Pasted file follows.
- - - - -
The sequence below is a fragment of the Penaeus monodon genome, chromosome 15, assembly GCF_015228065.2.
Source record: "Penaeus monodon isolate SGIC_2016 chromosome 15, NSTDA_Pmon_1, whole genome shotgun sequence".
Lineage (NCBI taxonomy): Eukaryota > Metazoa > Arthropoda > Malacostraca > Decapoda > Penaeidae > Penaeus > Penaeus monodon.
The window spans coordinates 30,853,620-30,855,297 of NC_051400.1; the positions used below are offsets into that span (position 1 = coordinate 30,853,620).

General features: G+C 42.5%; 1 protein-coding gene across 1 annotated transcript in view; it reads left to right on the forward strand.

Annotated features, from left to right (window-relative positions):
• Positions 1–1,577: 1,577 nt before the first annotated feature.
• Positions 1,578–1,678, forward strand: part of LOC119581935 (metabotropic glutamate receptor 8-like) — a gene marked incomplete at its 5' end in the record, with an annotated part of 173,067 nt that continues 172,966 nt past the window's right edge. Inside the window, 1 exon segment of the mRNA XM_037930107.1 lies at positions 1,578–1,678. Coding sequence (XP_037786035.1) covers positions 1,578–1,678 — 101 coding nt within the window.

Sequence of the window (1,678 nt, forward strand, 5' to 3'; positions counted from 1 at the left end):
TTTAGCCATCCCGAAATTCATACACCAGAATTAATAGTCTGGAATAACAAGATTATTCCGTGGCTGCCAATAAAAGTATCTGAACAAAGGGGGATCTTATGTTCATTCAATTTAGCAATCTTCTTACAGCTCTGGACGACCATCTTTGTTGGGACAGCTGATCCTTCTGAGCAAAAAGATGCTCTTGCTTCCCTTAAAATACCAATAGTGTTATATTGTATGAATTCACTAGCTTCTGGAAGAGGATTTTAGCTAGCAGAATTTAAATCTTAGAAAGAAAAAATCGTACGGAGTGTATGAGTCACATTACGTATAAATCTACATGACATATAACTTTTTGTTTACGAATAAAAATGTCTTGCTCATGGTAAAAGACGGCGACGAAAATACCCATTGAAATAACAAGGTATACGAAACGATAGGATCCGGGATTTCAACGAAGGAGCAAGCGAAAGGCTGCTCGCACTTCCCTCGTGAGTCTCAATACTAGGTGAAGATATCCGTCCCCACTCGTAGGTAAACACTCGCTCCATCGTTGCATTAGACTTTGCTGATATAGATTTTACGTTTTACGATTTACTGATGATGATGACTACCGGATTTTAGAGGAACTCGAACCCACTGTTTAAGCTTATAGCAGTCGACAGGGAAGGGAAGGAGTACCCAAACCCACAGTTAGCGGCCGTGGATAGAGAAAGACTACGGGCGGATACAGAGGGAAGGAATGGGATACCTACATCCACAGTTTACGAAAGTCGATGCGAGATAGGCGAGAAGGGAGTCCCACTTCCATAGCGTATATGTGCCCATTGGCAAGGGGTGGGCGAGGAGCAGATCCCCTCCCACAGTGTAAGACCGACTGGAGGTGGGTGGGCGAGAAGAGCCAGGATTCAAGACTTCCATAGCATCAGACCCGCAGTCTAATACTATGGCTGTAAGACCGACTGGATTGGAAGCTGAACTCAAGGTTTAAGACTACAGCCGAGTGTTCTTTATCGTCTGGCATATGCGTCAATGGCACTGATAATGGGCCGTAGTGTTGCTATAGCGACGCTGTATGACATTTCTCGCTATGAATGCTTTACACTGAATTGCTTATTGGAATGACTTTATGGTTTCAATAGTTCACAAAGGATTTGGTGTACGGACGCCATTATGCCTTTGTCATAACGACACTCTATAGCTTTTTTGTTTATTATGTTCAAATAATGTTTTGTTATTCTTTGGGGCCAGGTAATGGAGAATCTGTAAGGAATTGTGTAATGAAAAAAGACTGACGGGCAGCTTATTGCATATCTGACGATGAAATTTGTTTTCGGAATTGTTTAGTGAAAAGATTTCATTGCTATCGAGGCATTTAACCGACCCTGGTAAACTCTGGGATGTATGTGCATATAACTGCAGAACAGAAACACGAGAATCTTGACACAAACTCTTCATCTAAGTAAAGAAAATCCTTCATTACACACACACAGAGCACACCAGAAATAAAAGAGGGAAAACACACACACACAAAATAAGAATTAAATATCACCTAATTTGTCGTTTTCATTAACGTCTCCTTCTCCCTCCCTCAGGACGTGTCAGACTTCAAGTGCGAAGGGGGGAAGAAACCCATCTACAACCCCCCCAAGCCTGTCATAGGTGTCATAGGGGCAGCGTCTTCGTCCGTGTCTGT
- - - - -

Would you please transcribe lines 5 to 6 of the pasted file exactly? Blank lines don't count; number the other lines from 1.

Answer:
General features: G+C 42.5%; 1 protein-coding gene across 1 annotated transcript in view; it reads left to right on the forward strand.

Annotated features, from left to right (window-relative positions):